The Chinese scientist who shocked the world with claims of creating the first genetically engineered babies is being detained in the Chinese city of Shenzhen, according to a report in The New York Times.
He Jiankui, a Chinese research scientist at the Southern University of Science and Technology and an entrepreneur involved in two Chinese biotech startups, made headlines and generated controversy when he announced he had used CRISPR to remove a gene which plays a role in enabling forms of the HIV virus to infect cells from the embryos of two twin girls born in November.
The international scientific community almost immediately condemned He for using the technology on human embryos and the Chinese government shut down He’s research almost immediately, according to The New York Times.
Now it appears that the government has also put He and his family under a form of house arrest.
He is apparently under the supervision of armed guards and is staying at a housing facility on the campus of the university where he performed his research that’s typically reserved for visiting professors.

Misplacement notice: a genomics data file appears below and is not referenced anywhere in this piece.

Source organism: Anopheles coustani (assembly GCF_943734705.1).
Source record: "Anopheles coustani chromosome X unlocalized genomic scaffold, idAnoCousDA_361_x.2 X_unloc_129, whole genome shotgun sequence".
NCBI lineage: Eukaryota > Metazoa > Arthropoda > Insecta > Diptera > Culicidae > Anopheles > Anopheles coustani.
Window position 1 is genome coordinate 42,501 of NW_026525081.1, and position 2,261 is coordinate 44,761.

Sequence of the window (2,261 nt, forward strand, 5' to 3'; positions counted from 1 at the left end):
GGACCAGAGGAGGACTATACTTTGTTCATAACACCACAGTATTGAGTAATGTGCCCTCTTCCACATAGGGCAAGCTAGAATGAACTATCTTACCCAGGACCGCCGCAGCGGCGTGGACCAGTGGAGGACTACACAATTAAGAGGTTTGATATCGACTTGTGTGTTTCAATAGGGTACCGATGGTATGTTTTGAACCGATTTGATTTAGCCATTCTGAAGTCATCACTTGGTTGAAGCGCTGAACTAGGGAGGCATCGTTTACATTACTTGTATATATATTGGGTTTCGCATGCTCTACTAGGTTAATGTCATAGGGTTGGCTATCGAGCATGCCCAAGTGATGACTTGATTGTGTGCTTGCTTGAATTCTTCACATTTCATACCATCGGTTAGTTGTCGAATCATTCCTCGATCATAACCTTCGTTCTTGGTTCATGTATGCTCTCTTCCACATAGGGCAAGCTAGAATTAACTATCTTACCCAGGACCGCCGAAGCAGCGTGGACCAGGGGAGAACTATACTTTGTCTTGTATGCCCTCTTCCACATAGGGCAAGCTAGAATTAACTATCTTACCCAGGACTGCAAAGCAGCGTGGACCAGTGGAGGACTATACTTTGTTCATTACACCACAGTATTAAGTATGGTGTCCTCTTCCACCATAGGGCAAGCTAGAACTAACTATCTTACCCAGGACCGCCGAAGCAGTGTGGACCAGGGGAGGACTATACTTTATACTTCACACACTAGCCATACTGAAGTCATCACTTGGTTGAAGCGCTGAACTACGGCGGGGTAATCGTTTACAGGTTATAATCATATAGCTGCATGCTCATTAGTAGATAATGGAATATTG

Hotel staff and Liu Chaoyu, the co-founder alongside Dr. He of a genomics startup, Vienomics, confirmed the identity of the professor whose whereabouts had been unknown since a public appearance in late November where Dr. He defended his use of the CRISPR gene-editing technology.
According to the Times report, Dr. He is allowed to make phone calls and send emails. Executives at Vienomics have spoken to the scientist about company matters but could not confirm his whereabouts when questioned by reporters from the Times.
The Southern University of Science and Technology, based in Shenzhen, has denied the reporting around Dr. He’s whereabouts and fate, telling the Times, “Right now nobody’s information is accurate, only the official channels are.” Meanwhile, the official channels are staying silent.
Reporters found security personnel blocking access to the residence where Dr. He is reportedly staying and others denying access to the former offices Dr. He used to conduct his research. The scientist’s name and biography remains on a board listing staff in the university’s biology department.